I can’t tell you how many times I’ve been in a text conversation and either I or the person I’m texting is uncertain of the tone.  When my oldest went away to college, her schedule was jampacked and we communicated by text daily, but actually talked on the phone maybe every other day.  She would ask me something and I would reply “sure”.  For example, she might ask if I was free to meet up with her for dinner.  I would respond “sure” meaning “Sure!” as in “I’m so excited to be able to see you!”.  She read it as “sure” meaning “I guess so.  I really have a lot of other things to do, but I feel obligated to meet you so I’ll be there.”  She finally called me one day after I responded with “sure” and asked me to clarify what I meant by that.  I was a bit surprised because I thought she knew me well enough to know that my “sure” was one of excitement and delight.  I’ve since learned that throwing in a heart or smiley face emoji clarifies my tone.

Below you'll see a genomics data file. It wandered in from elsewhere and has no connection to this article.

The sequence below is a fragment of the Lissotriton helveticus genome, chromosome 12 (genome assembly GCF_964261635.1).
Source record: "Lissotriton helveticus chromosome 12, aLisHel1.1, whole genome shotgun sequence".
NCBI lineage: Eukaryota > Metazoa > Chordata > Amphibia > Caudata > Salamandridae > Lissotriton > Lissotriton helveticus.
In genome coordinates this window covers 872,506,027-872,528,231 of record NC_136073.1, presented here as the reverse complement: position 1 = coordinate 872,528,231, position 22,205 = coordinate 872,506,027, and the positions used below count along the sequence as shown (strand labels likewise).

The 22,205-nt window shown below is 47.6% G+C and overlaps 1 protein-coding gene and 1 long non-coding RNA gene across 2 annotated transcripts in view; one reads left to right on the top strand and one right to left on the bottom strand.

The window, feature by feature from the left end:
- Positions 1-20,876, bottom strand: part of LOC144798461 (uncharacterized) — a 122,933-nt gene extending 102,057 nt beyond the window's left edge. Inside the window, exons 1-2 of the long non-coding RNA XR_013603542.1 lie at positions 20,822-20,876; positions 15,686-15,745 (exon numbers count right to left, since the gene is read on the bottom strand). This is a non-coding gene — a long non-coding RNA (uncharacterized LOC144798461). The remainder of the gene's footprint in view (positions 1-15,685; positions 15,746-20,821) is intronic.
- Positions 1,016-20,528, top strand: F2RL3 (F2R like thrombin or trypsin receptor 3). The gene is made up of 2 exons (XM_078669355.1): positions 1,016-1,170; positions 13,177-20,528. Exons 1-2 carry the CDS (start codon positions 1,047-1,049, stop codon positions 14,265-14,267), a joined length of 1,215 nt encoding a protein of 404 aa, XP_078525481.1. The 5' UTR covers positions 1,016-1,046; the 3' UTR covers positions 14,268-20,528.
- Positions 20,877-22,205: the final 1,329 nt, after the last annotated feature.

It’s easy to ignore a text or forget an email or delete an instant message.  But it’s more difficult, if not impossible, to ignore, forget, or delete a one-on-one conversation.  Whereas the Israelites had done their best to ignore, forget and delete their covenant with God, and they had chosen to overlook and turn a deaf ear to the messages sent through the prophets, God sent Jesus in human form to communicate with them face-to-face.   

John 1:1 ERV “Before the world began, the Word was there. The Word was with God, and the Word was God. He was there with God in the beginning. Everything was made through him, and nothing was made without him. In him there was life, and that life was a light for the people of the world. The light shines in the darkness, and the darkness has not defeated it.”

John starts off his gospel by establishing the deity of Jesus.  He qualifies Jesus as the One Who has always been with God, and Who is God.  He takes the genealogy of Jesus much further than Matthew in that John traces Jesus back to before the world began.  Way before Abraham and certainly before Adam and Eve. And John credits Jesus for creating everything and for giving life that was the light that illuminated the darkness that exists.